Storage sweeps board winning 8 EFR contracts worth £65.95m
National Grid has awarded eight contracts worth a total of £65.95 million to energy storage companies to balance system frequency in the UK energy system.
The winning bids for National Grid’s new enhanced frequency response (EFR) service will provide 201MW of EFR. This is the first time storage will be used to balance system frequency to protect appliances from damage.
The service is to be provided at an average price of £9.44/MW of EFR/h and will cut both the cost of providing the service, by £200 million, and the time, from 10 seconds to just one second.
The largest contract awarded was to RES to provide 35MW at £11.93 £/MW of EFR/h and is worth a total of £14.651 million.
Contracts were also awarded to EDF Energy Renewables, Vattenfall, Low Carbon, Eon UK, Element Power and Belectric.
National Grid launched the EFR tender to facilitate the use of new technologies for maintaining frequency in the face of increasing “inert” renewable generation and the continued closure of thermal plants.
Spinning machinery in thermal generation plants has the ability to act as a self-righting mechanism by being in synchronisation with the system and has been the traditional method of managing frequency.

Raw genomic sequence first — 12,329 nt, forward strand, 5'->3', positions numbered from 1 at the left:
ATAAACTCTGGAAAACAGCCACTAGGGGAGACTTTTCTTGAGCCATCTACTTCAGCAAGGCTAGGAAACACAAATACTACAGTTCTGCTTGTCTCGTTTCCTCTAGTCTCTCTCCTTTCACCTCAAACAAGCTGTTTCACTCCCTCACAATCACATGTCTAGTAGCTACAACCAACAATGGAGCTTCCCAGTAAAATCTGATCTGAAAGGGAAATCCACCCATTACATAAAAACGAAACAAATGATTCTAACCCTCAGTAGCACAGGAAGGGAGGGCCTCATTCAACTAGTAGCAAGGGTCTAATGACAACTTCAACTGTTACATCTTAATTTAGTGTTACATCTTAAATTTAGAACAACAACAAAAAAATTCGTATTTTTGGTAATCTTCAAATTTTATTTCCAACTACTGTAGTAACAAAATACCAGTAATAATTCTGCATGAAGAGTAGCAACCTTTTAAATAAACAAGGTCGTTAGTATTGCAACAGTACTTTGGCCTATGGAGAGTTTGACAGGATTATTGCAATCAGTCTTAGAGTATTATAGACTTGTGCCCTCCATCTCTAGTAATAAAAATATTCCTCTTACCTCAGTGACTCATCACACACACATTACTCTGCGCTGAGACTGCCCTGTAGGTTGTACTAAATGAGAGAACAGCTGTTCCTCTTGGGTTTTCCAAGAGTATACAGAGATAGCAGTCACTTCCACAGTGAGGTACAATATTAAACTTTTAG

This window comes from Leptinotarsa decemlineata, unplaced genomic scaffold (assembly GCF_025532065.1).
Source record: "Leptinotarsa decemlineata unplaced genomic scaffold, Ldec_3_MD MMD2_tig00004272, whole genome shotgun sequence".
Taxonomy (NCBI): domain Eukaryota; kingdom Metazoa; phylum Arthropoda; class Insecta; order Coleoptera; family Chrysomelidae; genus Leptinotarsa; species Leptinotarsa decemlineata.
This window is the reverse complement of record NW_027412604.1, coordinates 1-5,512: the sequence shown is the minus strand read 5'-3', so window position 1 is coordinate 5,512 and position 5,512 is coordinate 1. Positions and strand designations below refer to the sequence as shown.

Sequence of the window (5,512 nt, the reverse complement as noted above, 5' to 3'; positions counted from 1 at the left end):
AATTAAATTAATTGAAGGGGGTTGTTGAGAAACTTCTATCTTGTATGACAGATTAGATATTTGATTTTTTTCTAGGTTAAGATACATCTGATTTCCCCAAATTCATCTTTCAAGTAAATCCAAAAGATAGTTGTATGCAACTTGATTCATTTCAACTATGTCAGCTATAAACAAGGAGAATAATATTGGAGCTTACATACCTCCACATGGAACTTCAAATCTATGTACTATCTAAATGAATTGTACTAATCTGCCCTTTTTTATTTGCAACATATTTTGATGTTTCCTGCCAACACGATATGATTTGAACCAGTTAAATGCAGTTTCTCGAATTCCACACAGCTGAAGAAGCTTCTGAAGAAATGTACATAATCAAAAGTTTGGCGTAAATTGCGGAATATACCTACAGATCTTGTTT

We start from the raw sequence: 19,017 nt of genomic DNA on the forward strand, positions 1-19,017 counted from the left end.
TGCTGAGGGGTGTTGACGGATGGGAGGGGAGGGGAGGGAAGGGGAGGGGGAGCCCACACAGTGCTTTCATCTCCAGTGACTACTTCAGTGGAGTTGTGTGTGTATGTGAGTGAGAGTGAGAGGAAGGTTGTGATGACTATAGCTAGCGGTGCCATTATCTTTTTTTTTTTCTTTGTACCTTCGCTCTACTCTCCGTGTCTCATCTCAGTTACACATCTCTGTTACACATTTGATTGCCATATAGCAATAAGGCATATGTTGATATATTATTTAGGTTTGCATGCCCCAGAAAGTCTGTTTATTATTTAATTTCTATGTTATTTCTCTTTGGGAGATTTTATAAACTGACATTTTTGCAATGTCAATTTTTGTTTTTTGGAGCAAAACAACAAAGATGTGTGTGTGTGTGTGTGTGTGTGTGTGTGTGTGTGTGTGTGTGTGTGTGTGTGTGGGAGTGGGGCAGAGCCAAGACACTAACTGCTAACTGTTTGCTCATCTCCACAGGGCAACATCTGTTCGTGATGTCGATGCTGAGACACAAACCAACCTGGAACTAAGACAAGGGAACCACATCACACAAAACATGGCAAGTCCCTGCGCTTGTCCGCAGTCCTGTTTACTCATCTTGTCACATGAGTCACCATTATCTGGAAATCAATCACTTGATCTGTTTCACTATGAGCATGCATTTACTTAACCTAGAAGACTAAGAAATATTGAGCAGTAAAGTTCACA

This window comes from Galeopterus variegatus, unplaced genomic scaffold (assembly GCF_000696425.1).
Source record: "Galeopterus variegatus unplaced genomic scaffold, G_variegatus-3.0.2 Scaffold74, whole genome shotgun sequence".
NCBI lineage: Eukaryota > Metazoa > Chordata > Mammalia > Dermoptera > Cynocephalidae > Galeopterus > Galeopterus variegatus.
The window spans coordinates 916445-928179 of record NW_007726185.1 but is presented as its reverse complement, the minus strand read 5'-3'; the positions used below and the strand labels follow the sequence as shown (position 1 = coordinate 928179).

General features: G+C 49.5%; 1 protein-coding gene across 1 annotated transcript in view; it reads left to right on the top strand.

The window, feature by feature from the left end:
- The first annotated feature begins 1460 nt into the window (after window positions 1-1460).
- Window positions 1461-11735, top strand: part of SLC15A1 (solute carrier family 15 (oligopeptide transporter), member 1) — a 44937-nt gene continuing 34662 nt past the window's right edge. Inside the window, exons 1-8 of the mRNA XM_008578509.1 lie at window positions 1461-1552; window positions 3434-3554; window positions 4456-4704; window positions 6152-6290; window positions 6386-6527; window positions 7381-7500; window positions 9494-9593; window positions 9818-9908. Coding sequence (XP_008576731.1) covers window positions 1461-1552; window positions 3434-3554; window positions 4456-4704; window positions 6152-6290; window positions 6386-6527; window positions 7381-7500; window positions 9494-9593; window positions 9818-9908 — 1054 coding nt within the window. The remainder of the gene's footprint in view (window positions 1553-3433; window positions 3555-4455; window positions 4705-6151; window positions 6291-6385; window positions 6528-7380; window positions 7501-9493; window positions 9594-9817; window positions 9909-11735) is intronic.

National Grid received tenders from 37 different providers across 64 sites. Although the service is technology neutral, 61 of the tenders were battery assets, with just two demand reduction and one thermal generation.
National Grid system operator director Cordi O’Hara said: “We are constantly looking to the future to understand how we can make the most of the energy available to us.
“These awards show that we can work with industry to bring forward new technology and I believe storage has much to contribute to the flexible energy system of tomorrow. This is the beginning of an exciting new chapter for the industry.”
The company has extended the contract length from two to four years to allow more certainty for providers developing the technology.
- BEIS rebuked over capacity market rule change for batteries Consultancy firm says department has not followed proper procedure in proposing lower de-rating factor
- Davey urges Helm not to repeat energy review mistakes Former energy secretary speaks of 'missed opportunities' in last year's CMA review
- Dieter Helm to lead cost of energy review Government aims to have the lowest energy costs in Europe